Facing Death on Ash Wednesday

Ash Wednesday, this macabre practice of putting ashes on your forehead in the shape of a cross, is such a countercultural activity that it is amazing that it is still practiced. Ash Wednesday is countercultural because it is a deep and ritualistic focus on the one thing we hate to think about – death. The ashes are a symbol of death and most of the priests/ministers who administer the ashes will say, “Remember that you are dust and to dust you shall return.” That quote is taken directly from Genesis 3 and is a haunting reminder that death is here because of the corrupted, sinful lives that humans live. 

So, why would Christians go through this ceremony that is dragging them through the cold, hard realities of evil and destruction and death? Because Christians recognize that in order to live, truly live, they must die. 

Die to what? Die to themselves, and that evil destructive nature that resides in them. They must put to death the idols that they have built around them – reputation, relationships, achievement, career. Ash Wednesday is a reminder that all of our striving to make life work on our own, without God’s help, leads to brokenness, sadness, loneliness, and pain. And Jesus, doesn’t let us forget it either. 

Photo by Ric Rodrigues on Pexels.com

In the regular practice of the Lord’s Supper, he tells us that his body was broken for us and his blood was shed for us. What an impossible thing to contemplate. The son of God, one without sin, tasted and experienced death. He knew what it was like to die. He didn’t die for the experience, heaven knows, he died so that he could destroy death once and for all.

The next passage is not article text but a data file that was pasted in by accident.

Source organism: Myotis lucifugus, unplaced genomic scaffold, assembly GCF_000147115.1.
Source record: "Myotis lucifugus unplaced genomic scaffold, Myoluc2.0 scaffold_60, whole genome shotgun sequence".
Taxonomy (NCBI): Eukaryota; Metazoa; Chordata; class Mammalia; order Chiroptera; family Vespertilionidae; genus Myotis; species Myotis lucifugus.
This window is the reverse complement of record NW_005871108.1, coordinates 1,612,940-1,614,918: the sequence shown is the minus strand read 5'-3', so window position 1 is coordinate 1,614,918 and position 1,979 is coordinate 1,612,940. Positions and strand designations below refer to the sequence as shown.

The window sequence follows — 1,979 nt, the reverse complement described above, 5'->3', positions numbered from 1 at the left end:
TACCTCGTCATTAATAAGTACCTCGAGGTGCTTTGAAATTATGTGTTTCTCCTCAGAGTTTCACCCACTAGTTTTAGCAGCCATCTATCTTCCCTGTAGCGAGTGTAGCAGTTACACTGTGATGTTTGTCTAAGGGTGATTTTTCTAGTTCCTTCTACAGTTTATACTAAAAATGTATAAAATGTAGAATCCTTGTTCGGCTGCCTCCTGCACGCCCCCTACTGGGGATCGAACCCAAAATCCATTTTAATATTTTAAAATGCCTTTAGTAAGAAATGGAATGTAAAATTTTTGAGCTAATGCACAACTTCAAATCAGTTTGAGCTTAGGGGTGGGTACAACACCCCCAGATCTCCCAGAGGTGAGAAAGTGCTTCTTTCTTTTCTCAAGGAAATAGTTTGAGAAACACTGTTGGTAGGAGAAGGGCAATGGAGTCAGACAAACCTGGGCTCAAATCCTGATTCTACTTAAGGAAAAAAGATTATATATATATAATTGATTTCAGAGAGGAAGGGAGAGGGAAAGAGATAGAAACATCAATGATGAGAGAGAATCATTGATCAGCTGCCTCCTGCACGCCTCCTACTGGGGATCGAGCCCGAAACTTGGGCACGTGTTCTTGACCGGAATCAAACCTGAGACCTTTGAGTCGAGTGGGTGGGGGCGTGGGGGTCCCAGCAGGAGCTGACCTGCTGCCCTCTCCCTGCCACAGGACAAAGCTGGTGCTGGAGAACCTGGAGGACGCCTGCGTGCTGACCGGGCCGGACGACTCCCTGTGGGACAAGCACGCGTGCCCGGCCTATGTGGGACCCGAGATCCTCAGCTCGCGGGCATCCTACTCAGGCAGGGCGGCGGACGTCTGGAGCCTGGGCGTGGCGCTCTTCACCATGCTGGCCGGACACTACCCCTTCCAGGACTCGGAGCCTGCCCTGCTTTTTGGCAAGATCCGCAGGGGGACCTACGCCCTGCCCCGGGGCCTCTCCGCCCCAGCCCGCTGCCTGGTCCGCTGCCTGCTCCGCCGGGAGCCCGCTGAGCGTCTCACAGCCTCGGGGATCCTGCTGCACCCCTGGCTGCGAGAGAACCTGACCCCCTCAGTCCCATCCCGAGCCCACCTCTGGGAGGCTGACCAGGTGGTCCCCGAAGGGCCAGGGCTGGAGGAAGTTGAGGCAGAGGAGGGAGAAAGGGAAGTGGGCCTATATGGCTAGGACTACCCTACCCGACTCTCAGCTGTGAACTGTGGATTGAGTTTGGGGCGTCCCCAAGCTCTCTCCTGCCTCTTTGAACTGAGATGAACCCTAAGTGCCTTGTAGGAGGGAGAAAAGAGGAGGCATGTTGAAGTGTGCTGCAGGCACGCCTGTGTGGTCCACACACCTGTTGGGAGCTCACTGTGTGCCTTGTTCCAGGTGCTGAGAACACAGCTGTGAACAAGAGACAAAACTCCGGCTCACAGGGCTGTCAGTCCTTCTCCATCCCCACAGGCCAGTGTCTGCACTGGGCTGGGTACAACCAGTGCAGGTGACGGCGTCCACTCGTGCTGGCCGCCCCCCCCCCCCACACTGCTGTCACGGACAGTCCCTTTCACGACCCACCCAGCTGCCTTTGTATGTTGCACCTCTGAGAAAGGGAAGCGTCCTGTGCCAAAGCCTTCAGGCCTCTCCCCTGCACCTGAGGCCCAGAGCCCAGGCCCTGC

This thing that us humans had brought on to ourselves he had taken on face first and defeated it by rising from the dead and leaving death behind. He had to live, to die, and to rise as the savior so that we can die to our old sinful life and join him in glory as a new creation and ultimately a resurrected self. Scripture says that Jesus died for all, “that those who live should no longer live for themselves but for him who died for them and was raised again.” 

Ash Wednesday marks our lives for death and prepares us for what will be coming on Easter – Jesus alive in his glory and our lives transformed. We are no longer destined for dust but a new creation destined for restoration, healing, resurrection, and new life. 

Embrace your death today so that you can live in Christ.

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